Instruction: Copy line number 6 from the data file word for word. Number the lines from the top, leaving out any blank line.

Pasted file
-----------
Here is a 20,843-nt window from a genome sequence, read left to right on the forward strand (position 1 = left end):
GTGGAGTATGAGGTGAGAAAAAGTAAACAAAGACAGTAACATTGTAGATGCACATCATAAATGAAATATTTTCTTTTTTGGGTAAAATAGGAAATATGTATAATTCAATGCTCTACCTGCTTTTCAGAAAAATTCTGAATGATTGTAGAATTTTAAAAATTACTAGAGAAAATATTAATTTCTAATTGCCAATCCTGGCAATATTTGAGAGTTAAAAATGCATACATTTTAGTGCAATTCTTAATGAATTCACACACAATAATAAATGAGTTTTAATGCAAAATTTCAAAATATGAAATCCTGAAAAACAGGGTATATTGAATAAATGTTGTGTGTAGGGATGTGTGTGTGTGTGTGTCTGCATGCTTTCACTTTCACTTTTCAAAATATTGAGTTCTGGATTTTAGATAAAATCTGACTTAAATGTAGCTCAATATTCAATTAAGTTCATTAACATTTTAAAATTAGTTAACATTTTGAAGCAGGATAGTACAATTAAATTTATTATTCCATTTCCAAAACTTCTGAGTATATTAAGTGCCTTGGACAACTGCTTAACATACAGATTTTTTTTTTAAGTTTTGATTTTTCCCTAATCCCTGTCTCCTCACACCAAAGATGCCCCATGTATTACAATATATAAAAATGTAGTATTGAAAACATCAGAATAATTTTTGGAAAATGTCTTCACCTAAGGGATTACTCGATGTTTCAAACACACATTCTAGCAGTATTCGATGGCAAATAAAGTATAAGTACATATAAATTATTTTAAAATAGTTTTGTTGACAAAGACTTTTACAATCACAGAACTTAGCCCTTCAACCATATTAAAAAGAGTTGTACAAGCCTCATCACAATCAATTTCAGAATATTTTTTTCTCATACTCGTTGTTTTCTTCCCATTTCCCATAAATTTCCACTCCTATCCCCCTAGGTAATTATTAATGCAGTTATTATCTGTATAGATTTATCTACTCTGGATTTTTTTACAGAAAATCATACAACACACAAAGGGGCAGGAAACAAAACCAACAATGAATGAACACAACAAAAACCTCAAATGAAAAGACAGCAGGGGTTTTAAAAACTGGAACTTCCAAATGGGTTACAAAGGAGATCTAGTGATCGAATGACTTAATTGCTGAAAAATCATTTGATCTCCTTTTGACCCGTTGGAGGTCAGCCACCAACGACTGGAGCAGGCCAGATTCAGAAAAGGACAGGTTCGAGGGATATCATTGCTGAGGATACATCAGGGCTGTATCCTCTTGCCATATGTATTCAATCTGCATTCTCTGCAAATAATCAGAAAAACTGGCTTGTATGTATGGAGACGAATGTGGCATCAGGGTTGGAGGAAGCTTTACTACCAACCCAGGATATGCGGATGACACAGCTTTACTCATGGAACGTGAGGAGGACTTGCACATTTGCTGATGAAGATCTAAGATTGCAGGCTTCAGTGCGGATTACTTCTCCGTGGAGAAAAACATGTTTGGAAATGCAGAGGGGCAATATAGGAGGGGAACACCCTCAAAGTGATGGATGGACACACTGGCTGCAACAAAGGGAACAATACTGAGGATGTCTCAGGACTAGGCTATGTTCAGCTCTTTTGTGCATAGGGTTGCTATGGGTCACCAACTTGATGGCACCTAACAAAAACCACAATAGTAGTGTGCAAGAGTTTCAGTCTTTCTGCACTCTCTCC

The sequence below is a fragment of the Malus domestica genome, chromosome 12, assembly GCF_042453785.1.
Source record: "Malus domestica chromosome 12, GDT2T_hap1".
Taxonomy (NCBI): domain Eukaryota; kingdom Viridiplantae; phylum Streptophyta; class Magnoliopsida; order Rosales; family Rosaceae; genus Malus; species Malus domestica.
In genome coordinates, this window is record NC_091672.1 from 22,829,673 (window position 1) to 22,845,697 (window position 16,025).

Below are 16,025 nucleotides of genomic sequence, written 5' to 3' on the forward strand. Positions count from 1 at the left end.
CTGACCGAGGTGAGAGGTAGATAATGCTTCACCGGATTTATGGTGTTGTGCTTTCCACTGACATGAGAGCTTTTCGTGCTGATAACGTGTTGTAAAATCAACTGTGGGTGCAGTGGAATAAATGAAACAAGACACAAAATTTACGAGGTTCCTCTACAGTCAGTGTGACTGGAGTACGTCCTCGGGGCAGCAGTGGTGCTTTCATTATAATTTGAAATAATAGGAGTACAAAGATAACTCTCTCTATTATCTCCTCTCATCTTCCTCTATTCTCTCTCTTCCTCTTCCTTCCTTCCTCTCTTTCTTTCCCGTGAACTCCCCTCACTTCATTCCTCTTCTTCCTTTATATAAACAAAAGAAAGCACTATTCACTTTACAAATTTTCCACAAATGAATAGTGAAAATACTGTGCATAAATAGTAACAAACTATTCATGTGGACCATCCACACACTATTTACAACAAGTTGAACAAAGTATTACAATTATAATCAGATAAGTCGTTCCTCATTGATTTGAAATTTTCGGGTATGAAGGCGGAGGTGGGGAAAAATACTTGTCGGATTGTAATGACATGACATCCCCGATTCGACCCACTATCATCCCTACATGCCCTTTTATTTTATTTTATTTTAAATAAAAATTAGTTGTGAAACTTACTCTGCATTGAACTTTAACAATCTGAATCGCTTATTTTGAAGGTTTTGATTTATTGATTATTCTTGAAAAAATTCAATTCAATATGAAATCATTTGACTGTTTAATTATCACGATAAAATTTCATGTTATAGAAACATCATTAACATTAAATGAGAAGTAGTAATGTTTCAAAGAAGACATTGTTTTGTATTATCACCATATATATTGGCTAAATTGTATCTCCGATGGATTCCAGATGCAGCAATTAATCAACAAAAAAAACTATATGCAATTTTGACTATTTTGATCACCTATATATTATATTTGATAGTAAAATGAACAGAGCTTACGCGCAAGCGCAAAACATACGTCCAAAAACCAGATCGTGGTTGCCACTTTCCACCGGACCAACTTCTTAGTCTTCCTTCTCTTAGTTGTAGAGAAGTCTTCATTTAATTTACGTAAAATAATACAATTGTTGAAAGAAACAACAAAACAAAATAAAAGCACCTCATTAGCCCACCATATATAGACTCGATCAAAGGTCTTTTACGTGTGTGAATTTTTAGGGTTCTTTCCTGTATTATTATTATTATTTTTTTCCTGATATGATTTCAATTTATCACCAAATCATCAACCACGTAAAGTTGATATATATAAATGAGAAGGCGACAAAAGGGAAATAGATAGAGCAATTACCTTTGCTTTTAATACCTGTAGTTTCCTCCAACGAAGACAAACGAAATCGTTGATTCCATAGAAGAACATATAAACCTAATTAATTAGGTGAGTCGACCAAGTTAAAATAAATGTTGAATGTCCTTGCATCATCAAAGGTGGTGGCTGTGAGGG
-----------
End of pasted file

In genome coordinates, this window is record NC_091672.1 from 22,829,673 (window position 1) to 22,845,697 (window position 16,025).